Comorin From United States of America, joined May 2005, 4721 posts, RR: 17 Posted (7 years 9 months 5 days 17 hours ago) and read 1816 times:
Much has been said on A.net in the context of DL and NW's Ch 11 about free markets, 'investors' losing billions, and creditors stuck with heavy losses. I would like to add the usual 2c :
1. There are no free markets - just efficient and less efficient markets. That's because public policy sets economic ground rules, which trade off economic benefit for the public good. If we really believed in totally free markets, we would be auctioning off our children etc...
2. Shareholders are not really investors - they bought shares in the secondary market in the hope that prices would rise, and assumed the risk that they may not. If Delta's market cap lost a few billion dollars, it wasn't the same shareholders who took the whole loss - shares (and risks) get traded all the time. Nobody forced them to hang on to their shares.
3. Same for creditors. They lent money to make a profit, and priced the risk in. Also, they typically sell or participate out the loans in the secondary market. Secured loans can also get 'securitized' like bonds. Since money was lent with a default probability assumed, any sympathy here is also misplaced.
The only stakeholders who get burnt are Employees. You could say it reasonable to ask for pay cuts if fuel prices go up, but it could also be argued that employee pay cuts really fund debt service. To keep their jobs, employees will agree to any terms set. While an airline is very much the sum of its people, it's not clear if they have any say once Ch 11 is filed. Hopefully, they will get rewarded as the airline comes out of Bankruptcy,
AirRyan From United States of America, joined Mar 2005, 2530 posts, RR: 6 Reply 1, posted (7 years 9 months 5 days 16 hours ago) and read 1767 times:
Good stuff. I was wondering how this new retirement savings works on airlines like NW who have recently gone from their pensions to a 401(k) plan - does the airline put in a % of an employees pay off the bat even w/ no employee contribution and if so, how is that any different from the pensions they used to have where evidently these pensions were not being funded as they should have?
M404 From United States of America, joined Nov 2003, 2214 posts, RR: 5 Reply 2, posted (7 years 9 months 5 days 16 hours ago) and read 1740 times:
Right now NW is a non-matching employer on 401ks and as far as contract union employees are concerned I don't believe any plans have been completely hammered out yet. It's another story for salaried employees, one that I do not know. For the IAM this is at the heart of negotiations since so many are at or near retirement age. I do not know if the employees will have a choice on the percentages, minimums, investment vehicles, or anything else. Even if this information had leaked out the BK filing probably has thrown it all up in the air again.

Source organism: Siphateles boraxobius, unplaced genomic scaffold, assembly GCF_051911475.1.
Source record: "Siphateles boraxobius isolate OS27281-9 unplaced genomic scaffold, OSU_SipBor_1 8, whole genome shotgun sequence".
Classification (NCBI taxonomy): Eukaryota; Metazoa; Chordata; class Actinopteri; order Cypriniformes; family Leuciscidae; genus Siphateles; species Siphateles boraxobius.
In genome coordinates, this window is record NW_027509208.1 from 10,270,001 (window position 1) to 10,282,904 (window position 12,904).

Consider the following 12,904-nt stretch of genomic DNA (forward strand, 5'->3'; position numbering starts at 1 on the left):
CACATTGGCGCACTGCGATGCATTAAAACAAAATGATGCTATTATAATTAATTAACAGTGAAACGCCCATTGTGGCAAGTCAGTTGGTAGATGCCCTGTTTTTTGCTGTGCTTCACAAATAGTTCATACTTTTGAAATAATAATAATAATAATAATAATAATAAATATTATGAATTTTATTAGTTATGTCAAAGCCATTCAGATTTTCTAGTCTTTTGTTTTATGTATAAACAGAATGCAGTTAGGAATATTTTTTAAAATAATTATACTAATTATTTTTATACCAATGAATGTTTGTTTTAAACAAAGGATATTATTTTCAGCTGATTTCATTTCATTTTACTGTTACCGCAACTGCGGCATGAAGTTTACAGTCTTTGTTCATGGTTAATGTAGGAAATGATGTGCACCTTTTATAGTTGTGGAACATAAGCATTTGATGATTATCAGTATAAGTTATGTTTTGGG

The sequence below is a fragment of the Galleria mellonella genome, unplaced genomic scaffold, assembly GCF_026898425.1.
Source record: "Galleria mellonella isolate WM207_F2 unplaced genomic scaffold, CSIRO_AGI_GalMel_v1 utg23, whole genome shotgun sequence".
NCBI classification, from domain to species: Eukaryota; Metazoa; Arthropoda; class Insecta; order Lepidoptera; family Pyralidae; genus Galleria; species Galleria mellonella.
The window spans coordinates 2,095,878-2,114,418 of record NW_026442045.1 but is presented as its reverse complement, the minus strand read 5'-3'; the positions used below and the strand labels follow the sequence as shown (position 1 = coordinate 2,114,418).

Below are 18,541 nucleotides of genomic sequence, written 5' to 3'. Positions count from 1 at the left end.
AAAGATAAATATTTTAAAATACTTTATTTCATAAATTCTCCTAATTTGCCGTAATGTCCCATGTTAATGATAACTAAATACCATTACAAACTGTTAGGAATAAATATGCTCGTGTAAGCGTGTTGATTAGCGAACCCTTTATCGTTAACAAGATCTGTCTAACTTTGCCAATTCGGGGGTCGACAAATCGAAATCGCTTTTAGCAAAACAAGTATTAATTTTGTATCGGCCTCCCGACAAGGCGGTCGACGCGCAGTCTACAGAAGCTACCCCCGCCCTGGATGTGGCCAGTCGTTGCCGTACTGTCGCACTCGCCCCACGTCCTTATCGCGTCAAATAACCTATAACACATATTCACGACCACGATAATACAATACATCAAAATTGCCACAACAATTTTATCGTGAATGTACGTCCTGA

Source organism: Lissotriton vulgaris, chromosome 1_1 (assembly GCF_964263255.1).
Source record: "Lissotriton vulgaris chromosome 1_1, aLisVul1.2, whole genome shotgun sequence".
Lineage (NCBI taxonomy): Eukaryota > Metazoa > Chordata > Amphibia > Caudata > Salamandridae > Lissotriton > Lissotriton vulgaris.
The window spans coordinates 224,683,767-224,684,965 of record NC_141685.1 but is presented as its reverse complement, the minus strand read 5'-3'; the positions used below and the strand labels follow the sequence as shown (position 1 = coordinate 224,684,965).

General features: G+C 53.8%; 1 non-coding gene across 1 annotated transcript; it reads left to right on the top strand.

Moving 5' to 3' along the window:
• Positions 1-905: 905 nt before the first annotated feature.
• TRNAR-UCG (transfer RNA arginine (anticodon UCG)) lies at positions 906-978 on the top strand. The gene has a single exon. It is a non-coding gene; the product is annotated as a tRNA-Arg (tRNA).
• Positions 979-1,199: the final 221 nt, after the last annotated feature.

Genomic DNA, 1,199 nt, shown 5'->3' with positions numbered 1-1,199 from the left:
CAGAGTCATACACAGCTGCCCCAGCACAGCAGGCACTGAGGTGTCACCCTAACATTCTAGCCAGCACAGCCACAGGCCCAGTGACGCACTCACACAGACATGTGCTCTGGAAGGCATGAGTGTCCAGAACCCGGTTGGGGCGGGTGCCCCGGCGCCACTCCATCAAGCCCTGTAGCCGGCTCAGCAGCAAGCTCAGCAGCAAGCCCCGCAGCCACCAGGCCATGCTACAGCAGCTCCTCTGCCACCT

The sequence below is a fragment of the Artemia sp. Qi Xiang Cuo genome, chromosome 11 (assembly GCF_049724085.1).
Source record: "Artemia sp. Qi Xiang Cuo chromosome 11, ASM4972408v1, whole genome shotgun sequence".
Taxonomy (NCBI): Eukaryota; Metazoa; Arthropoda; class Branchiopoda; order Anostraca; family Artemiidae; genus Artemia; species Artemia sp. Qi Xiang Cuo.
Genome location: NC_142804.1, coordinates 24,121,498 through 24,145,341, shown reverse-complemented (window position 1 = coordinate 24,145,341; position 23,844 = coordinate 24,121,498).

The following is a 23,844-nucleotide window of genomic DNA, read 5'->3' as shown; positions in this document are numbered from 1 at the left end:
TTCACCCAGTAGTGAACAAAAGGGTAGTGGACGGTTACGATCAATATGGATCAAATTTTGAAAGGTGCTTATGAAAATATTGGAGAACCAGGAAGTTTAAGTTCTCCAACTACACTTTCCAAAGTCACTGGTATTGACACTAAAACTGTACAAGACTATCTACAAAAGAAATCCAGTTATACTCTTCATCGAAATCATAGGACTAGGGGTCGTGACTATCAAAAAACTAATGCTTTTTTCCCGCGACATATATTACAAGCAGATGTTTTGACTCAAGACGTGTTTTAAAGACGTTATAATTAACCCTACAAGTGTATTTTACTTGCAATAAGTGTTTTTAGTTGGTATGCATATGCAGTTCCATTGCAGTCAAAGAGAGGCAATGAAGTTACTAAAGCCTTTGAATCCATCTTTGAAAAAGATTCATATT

Less sarcasm and more thought equal better understanding
While I feel for the employees, this statement is not entirely true. Using your methodology, employment is at will. That means that the employees were free to leave at any time and pursue other careers. Further, the taxpayers will now get burnt to fund the under funded pensions.
Bucky707 From United States of America, joined Aug 2000, 1028 posts, RR: 4 Reply 8, posted (7 years 9 months 5 days 6 hours ago) and read 1483 times:
Quoting Comorin (Reply 7): Taxpayers funded the PBGC as a part of public policy to insure pensions. Like any other insurance company, its funding comes from premiums and not from taxpayers.
taxpayers do not fund the PBGC. It is funded by premiums that companies pay. The worry is that the taxpayer may have to bail out the PBGC, as it will not have enough money to handle all the pension terminations going on......the premiums were never enough to handle what is going on now.
Problem with DL employees is they have had the DL "kool Aid" drink for years...originating when DL had a history of taking care of their employees... hense no unions... now the non union DL employee is left out in the cold.... they have no choice but to accept the inevitable... they will go down with the ship... they have no bargaining power.... they are along for the ride be it successful or more likely tragic...
Kellmark From United States of America, joined Dec 2000, 670 posts, RR: 8 Reply 12, posted (7 years 9 months 4 days 20 hours ago) and read 1260 times:
I have a lot of sympathy for all of the employees that have been affected by the difficulties of the airline industry. In fact I am one of them. I worked for Eastern Airlines for 23 years until it failed in 1991.
But it is a different view of things that I have now regarding some of what has been said here. There is no longer a "guarantee" for a job or a career in the airline industry. It is dynamic, difficult and competitive.
Also, employees are not without blame here. The outrageous pilot contracts at United and Delta had a lot to do with those particular companies' troubles. And I remember clearly the labor war at Eastern which resulted in its demise. It was not one sided. Both management and labor had plenty of blame to share.
But the sooner an employee realizes that they are in trouble the sooner they should make plans to protect themselves, such as looking for another job, perhaps in a related or other industry, or by upgrading their skills in some way and investing in their own retirement. I understand that it is difficult for an employee who puts in 5-10 years with a company to just up and leave. Seniority and geographics and opportunity or the lack thereof have a lot to say about whether it is good to leave or not. But the days of lifelong employment at one company with defined benefit pensions are pretty much over, and eveyone has to adjust accordingly.